Sunday, 28 June 2009

The patterns within a dog daisy flower are amazing, you need to look through a magnifying glass to really appreciate it.

I wonder what the little beetle's looking at?

End of June and the Barley's beginning to turn yellow and ripen,
could be an early harvest if it stays dry.

A spider on her web on the edge of a wheat field just on the top left of the photo is her den made behind a wheat leaf, an attempt at photographing her in her den and a family of aphids on a wheat leaf. The aphids look a lot like a family of ducklings.

Monday, 22 June 2009

This traditional farmhouse near a church and manor house is being renovated. I wonder if I will ever live here. I have an idea in the back of my mind and if it should come into reality I could live here or even in the manor.
Watercress growing along a stream the flows through a farm, churchyard and a manor house. Parts of the stream have been laid out in watercress beds that probably supplied the farm or manor house many years ago.

Richard Mabey in his book Food for Free (Collins) cautions against eating watercress that grows along slow flowing streams in pasture land is it can harbour liver flukes. Both cattle and sheep graze along the banks of this stream.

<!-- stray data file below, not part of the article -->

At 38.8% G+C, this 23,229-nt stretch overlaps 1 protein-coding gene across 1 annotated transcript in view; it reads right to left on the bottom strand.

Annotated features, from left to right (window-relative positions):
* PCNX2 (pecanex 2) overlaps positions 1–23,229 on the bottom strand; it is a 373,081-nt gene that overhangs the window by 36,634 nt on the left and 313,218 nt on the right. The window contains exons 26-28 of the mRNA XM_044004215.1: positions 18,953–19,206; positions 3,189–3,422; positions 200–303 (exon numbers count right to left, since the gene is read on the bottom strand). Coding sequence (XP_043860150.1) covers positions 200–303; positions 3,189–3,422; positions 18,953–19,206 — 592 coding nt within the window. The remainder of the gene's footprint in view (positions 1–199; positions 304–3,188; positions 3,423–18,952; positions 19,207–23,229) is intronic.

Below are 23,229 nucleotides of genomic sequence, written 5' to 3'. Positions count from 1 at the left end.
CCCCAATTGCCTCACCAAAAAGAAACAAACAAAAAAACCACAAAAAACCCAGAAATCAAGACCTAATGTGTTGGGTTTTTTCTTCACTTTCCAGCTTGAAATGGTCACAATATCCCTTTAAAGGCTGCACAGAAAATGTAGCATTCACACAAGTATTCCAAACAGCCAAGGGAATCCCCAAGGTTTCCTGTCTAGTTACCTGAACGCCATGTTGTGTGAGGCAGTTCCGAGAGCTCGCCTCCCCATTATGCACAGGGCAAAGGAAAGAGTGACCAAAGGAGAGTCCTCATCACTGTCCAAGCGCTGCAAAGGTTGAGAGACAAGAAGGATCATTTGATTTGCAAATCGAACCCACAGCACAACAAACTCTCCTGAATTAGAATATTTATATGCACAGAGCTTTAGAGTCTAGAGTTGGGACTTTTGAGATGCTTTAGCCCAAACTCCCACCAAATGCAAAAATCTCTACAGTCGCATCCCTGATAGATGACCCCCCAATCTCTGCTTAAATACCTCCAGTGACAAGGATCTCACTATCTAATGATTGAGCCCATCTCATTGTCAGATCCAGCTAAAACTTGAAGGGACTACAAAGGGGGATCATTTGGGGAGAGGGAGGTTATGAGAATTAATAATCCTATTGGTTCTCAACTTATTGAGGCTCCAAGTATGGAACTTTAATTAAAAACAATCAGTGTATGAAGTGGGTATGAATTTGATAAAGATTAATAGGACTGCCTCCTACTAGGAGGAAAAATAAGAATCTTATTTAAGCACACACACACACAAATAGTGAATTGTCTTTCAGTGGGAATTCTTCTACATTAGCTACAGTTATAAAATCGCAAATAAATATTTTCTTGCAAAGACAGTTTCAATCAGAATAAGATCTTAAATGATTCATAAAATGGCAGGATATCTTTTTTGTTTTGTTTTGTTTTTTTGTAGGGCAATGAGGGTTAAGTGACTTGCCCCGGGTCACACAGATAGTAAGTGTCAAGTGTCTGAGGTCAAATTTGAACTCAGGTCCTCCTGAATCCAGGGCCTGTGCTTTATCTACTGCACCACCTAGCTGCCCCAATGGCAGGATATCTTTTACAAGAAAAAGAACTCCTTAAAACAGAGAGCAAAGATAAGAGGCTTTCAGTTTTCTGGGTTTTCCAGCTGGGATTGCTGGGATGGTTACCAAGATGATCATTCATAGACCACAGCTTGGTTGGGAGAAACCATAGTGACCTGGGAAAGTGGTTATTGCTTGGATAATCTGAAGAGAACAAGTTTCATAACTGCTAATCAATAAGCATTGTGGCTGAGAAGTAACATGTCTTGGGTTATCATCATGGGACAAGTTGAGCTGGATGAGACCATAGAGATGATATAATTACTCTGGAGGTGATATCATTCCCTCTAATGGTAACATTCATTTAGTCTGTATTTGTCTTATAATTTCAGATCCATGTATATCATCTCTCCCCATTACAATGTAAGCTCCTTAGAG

photographic skills and specialist flowers.

Getting good close up shots require more skill than you might think. The tiny beetle was trying to get into the nectar of this cornflower but it couldn't get into the flowers despite its size. The flower probably only allows certain insects to feed on the nectar. The chances of this beetle finding another cornflower and pollinating it would be slim so it makes sense for the flower to develop methods of keeping unwanted visitors out.

The beetle is unclear because it was very difficult to get it into focus. The anthers of the cornflower are perfectly in focus but the beetle was tucked in behind them.

sesame seed oil and plantain oilment

There is a lot of evidence to indicate the beneficial effects of sesame seed oil. The Romans used plantain to help heal battle wounds so I decided to mix the two as a skin ointment.